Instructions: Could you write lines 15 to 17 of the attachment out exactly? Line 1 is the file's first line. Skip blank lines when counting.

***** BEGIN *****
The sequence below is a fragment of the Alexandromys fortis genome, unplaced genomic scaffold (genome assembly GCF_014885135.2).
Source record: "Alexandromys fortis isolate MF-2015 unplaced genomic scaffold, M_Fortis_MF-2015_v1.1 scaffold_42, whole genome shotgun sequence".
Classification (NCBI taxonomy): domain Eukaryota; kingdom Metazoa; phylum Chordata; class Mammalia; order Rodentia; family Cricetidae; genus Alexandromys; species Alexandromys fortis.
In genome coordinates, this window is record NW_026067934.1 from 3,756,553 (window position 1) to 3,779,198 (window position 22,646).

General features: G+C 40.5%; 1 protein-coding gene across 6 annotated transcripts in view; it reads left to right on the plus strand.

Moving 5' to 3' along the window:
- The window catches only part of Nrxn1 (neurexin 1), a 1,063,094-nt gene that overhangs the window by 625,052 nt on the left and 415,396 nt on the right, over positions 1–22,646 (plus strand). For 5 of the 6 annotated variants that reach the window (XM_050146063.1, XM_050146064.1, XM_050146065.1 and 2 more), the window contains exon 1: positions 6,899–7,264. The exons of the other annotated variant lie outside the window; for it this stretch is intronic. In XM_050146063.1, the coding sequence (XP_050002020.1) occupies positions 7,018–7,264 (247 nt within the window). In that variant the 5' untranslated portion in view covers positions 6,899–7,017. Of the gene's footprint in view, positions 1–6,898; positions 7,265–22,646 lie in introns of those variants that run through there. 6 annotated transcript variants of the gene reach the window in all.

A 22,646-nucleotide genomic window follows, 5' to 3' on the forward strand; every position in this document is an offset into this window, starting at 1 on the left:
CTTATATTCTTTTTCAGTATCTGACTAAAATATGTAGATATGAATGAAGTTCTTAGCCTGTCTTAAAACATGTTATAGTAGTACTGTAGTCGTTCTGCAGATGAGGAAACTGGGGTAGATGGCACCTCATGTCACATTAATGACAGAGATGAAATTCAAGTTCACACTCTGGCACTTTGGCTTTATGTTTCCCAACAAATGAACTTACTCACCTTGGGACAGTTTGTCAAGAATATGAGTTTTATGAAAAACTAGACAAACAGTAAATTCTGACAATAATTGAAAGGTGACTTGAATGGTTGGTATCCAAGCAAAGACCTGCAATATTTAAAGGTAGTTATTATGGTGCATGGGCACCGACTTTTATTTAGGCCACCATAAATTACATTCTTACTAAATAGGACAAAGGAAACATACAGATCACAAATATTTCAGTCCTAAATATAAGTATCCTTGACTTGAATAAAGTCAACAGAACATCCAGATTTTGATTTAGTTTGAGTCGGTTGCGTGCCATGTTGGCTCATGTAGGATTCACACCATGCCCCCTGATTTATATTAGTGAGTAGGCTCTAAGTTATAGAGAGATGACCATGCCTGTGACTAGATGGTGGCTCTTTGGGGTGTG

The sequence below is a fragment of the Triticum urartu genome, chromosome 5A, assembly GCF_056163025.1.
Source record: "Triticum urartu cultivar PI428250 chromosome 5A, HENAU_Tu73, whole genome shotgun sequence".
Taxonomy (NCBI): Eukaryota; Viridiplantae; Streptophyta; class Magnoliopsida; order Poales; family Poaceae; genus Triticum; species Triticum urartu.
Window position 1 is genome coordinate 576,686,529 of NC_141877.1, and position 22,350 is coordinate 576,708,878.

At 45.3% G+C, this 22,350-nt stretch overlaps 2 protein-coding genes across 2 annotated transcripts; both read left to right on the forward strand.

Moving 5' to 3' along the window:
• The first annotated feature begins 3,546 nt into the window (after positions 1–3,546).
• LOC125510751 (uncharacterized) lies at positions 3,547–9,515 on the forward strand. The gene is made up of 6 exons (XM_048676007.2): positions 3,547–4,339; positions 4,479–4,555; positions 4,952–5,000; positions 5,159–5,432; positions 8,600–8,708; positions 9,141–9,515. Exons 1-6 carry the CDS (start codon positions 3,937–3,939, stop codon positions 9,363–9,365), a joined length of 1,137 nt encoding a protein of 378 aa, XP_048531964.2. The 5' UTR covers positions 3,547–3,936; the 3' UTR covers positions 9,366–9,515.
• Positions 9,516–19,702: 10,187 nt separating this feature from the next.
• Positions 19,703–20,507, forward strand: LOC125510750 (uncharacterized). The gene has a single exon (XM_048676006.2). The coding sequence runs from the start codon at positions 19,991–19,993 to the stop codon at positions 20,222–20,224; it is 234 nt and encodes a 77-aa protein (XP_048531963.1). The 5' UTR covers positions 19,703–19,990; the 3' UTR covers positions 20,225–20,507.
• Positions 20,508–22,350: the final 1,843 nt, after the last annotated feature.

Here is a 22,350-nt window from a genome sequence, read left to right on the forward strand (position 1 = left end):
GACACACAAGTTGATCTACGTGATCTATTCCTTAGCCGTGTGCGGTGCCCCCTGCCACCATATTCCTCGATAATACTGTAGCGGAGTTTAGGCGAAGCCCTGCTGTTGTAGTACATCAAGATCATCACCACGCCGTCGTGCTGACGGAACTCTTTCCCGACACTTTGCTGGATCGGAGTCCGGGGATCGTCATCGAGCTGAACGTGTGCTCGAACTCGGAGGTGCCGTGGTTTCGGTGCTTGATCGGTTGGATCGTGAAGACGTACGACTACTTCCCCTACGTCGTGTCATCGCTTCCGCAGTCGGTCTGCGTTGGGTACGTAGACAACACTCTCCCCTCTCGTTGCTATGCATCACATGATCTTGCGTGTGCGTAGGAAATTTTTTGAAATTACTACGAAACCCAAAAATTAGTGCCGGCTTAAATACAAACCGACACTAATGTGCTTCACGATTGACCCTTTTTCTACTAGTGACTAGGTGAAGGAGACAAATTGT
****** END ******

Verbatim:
Moving 5' to 3' along the window:
• The first annotated feature begins 3,546 nt into the window (after positions 1–3,546).
• LOC125510751 (uncharacterized) lies at positions 3,547–9,515 on the forward strand. The gene is made up of 6 exons (XM_048676007.2): positions 3,547–4,339; positions 4,479–4,555; positions 4,952–5,000; positions 5,159–5,432; positions 8,600–8,708; positions 9,141–9,515. Exons 1-6 carry the CDS (start codon positions 3,937–3,939, stop codon positions 9,363–9,365), a joined length of 1,137 nt encoding a protein of 378 aa, XP_048531964.2. The 5' UTR covers positions 3,547–3,936; the 3' UTR covers positions 9,366–9,515.